Working exclusively as an intaglio printmaker, David Kelso has been an outspoken advocate of print as a medium for original expression. A professional printer since 1971, he founded his Oakland intaglio workshop, made in California, in 1980 to publish editions by other artists as well as continue producing his own prints.
Abstract gestural elements had come to dominate his work after assisting Richard Diebenkorn on a print project in 1978, and ongoing work with Frank Lobdell has further focused Kelso's interest in line, scale, and personal symbolism. He has used the same copper plates for each of his editions since 1981, subtractively reworking them through scraping and burnishing, while simultaneously introducing new elements.
At some point in this process, past imagery gives way to something new and entirely unforseen. This working method--similar to reworking the ghost impression of a monotype--underlines Kelso's continuing interest in the sequential nature of artmaking. His extensive use of brushstroke in sugarlift, white ground, and spit-bite aquatint, along with complex color overprintings, blends a painter's sensibility with a printer'stechnical knowledge, allowing him to think directly in the print medium. By Kelso's measure, such direct thinking distinguishes an original multiple from a reproduction far more accurately than any nuanced technical definition: "Rather than thinking of printmaking as a reproductive medium for translating ideas from one medium to another, I approach it in the same spirit of original expression as I'd approach a painting, drawing, or any other primary medium."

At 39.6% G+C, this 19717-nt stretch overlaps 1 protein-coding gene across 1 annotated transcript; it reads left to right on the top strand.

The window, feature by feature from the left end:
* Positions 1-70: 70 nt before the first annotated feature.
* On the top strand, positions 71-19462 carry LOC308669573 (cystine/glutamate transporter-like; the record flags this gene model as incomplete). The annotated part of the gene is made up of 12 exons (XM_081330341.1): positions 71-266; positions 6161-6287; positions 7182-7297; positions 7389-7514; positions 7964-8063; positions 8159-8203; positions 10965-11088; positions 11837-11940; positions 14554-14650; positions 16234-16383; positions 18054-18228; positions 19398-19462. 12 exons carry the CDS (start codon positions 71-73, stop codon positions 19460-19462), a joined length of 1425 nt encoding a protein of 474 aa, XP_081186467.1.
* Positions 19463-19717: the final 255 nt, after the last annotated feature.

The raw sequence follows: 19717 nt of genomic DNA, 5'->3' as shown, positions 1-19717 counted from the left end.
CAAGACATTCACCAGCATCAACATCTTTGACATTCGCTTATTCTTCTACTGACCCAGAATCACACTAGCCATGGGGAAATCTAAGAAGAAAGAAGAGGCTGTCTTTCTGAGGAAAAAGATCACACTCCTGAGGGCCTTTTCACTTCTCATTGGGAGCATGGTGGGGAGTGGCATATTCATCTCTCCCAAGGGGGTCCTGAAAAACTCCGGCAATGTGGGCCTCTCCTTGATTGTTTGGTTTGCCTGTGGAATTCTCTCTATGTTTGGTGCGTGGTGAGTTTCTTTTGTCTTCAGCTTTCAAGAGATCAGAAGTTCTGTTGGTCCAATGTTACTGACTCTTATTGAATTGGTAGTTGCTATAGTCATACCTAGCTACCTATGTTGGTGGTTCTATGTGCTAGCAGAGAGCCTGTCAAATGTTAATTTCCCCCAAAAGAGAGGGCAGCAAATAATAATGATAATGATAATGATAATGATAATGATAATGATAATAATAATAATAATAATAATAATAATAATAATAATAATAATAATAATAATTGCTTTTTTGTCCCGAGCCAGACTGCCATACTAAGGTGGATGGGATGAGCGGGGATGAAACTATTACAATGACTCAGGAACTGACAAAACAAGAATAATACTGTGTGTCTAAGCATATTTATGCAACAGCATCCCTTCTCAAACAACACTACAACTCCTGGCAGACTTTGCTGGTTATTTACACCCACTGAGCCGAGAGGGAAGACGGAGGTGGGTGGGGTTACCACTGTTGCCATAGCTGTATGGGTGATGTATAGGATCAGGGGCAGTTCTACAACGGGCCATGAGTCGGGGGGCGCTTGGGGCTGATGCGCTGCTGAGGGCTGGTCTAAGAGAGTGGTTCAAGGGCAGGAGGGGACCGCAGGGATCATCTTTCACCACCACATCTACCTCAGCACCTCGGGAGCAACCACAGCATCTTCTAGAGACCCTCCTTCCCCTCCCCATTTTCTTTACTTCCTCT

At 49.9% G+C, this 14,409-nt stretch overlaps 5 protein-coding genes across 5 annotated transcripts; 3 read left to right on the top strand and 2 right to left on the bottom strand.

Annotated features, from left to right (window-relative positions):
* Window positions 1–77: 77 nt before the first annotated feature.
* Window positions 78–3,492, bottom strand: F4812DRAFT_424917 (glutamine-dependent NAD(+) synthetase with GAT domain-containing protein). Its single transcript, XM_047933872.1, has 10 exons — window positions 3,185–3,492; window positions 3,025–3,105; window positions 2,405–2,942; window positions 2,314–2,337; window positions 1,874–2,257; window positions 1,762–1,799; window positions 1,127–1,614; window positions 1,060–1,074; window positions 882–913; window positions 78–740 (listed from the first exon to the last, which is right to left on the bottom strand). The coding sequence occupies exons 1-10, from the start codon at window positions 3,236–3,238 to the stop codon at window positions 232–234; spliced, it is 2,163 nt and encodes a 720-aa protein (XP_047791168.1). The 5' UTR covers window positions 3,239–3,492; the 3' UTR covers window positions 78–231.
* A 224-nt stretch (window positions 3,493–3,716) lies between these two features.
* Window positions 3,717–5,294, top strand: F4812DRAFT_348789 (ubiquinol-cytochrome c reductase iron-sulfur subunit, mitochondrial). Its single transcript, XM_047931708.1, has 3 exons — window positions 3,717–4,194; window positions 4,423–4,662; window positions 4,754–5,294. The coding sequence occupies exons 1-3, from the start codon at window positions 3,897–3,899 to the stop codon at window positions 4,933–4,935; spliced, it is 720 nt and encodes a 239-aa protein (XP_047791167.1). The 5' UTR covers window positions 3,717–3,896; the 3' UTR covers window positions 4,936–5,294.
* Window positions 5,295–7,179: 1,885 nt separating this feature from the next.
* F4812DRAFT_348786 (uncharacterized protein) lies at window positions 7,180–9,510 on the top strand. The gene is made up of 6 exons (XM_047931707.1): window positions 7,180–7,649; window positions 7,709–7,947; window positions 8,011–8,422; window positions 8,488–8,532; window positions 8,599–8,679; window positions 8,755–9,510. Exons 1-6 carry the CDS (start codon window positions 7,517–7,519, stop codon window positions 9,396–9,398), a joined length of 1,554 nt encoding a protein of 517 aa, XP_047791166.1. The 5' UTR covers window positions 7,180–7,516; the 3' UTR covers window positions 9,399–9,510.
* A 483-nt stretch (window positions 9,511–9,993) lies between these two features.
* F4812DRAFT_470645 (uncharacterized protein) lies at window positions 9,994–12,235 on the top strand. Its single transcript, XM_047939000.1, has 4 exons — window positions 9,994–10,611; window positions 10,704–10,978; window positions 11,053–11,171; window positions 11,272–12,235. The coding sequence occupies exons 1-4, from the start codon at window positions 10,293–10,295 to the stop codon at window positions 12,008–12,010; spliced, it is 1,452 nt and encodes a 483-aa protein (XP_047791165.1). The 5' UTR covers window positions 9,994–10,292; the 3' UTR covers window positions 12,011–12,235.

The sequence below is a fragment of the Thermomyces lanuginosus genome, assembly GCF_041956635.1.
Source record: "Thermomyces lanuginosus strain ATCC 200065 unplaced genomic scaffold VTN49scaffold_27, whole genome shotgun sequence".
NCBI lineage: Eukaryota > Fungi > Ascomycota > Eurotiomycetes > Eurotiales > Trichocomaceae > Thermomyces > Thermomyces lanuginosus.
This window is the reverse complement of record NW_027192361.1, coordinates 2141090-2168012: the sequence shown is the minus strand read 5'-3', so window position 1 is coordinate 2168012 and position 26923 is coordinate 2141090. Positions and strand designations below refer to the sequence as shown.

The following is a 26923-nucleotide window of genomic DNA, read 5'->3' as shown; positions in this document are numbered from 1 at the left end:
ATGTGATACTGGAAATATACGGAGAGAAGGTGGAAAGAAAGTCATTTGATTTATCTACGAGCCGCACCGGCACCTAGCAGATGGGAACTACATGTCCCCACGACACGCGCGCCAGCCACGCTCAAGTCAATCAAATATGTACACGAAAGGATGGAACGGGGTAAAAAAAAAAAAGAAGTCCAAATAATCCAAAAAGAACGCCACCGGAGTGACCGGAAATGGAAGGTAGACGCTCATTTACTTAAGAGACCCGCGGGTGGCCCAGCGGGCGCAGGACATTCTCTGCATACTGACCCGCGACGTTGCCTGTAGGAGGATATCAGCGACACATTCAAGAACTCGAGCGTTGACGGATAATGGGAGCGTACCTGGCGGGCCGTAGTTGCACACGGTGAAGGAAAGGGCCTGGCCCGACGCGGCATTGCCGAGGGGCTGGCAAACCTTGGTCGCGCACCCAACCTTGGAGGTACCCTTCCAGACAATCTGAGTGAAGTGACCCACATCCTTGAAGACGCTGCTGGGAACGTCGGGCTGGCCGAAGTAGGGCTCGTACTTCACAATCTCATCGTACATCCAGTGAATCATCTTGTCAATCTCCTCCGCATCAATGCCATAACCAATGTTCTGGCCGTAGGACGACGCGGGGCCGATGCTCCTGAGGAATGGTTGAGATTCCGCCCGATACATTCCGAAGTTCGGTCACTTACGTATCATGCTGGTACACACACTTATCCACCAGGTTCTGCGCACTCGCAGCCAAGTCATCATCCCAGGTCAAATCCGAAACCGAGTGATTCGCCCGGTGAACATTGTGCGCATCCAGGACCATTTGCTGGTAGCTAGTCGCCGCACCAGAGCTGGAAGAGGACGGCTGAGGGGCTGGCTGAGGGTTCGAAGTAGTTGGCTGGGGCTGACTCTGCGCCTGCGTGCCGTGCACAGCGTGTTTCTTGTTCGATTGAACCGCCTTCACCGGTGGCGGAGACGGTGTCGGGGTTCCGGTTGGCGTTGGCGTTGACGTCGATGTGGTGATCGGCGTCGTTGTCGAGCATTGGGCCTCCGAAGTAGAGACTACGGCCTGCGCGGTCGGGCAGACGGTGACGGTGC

Kelso sees printing and publishing other artists' work as an ongoing education that feeds
his own art: "It's difficult to balance the demands of both activities, but that difficulty is doubly justified: Not only do my collaborations with other artists educate me, but producing my own work also makes me a better collaborator by giving me insights into (and sympathy for) the difficulties other artists confront in making prints."
"Over the years, I've concentrated on developing close working relationships with local artists. While most publishers generally invite artists for a limited residency of intensive work, I've adopted a more sustained, informal approach to proofing. Work on any given project may continue--on and off--over months, even years, and the spaces between proofing sessions tend to take on greater importance. Evolving imagery from the artist's primary work can play off the prints, and vice versa. Drawings, paintings, and prints then become integral elements in a body of work, and prints produced in this way offer far more valuable insights into artmaking than prints which simply distill signature style or imagery."